What's interesting is that eLearning has become pretty much synonymous with Online Training as opposed to use of technology for various kinds of learning.
In a world:
- where we have to be responsible for our learning,
- where learning and work are often not separate activities,
- where there's just too much for each of us to learn so we have to make choices,
- where we have to continually evaluate our sources of information,
- where we have to Stop Reading and instead Skim Dive Skim
This really relates to the questions being discussed in this month's Big Question (Instructional Design - If? When? How much?) where I've argued that Common Sense and Intuition Not Enough to justify ID. But maybe my concern stems partly from the targeting of smaller audiences, niche learning needs, diverse backgrounds - all that suggest a hard time for instructional design - although not necessarily for the right kind of instructional designer.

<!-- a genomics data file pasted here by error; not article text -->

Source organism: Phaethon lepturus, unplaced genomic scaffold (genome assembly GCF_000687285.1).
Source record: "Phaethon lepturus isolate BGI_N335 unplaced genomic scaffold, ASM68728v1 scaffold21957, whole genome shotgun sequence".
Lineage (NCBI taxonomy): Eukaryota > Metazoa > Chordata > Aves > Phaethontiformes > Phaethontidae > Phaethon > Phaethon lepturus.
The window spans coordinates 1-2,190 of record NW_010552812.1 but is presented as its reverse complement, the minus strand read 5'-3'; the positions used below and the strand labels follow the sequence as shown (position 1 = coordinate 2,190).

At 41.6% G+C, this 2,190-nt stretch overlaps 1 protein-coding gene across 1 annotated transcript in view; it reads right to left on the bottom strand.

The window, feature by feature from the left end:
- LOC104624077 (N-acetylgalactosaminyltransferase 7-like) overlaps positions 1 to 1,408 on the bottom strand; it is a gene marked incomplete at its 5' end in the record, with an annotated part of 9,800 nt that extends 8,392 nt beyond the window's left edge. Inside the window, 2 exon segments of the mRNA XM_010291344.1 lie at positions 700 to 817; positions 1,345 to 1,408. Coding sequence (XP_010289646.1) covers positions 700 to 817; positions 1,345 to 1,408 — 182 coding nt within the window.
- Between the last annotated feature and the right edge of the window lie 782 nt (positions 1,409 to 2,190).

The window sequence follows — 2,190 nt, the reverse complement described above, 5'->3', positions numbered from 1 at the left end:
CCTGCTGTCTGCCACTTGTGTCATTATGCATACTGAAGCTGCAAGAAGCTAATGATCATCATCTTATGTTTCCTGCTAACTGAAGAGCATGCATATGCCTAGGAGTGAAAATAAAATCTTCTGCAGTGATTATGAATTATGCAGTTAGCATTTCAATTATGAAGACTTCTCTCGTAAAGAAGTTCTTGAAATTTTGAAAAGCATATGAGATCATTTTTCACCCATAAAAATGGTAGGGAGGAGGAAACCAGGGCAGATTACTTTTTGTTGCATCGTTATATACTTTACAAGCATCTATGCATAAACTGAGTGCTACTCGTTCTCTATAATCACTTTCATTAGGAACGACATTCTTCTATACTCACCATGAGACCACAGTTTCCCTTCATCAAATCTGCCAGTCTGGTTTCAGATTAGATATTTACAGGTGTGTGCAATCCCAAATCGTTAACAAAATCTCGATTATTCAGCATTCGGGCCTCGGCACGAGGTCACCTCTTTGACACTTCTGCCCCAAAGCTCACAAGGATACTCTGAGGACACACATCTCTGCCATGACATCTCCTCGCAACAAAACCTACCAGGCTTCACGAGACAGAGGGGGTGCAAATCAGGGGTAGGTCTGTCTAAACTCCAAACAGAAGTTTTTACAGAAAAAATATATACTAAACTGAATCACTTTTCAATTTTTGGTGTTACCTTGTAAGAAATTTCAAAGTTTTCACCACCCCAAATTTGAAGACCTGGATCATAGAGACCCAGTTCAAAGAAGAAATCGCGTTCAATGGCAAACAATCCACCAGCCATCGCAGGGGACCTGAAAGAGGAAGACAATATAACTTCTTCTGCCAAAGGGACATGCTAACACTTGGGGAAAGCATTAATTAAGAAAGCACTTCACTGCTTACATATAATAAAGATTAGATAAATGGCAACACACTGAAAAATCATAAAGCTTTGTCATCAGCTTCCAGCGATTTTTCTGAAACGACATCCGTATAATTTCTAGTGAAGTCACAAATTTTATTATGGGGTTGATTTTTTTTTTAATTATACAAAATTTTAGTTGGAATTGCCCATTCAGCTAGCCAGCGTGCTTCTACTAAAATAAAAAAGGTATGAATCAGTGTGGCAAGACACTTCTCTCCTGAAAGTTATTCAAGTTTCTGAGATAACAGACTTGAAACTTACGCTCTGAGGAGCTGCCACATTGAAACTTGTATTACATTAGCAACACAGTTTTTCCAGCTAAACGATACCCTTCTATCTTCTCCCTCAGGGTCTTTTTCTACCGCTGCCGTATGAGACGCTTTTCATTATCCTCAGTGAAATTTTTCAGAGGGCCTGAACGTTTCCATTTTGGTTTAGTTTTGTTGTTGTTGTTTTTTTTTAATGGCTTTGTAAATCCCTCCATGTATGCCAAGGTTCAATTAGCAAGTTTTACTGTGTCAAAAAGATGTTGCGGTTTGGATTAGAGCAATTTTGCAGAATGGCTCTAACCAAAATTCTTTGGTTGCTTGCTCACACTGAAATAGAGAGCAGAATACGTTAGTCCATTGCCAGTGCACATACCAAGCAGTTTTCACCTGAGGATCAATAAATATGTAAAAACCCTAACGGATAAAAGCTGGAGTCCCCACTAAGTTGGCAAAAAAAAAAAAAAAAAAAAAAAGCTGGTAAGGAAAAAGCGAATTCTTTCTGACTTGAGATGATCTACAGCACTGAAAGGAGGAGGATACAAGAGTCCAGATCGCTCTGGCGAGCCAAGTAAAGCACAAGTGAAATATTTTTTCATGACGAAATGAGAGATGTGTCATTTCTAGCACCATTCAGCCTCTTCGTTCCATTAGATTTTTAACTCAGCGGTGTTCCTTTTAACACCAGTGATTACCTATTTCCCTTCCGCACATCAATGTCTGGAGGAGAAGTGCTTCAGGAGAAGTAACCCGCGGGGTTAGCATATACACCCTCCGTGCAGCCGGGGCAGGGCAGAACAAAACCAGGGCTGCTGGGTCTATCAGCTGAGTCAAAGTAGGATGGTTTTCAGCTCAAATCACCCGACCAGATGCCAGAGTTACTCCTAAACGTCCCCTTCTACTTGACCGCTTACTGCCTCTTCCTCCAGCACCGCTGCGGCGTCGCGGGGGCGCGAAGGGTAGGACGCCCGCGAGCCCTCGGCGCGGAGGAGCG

I'm not sure where I'm going with these thoughts, but it really struck me that confusing eLearning with Online Training is problematic. This relates to the discussions in Learning Systems and EPSS and ePerformance.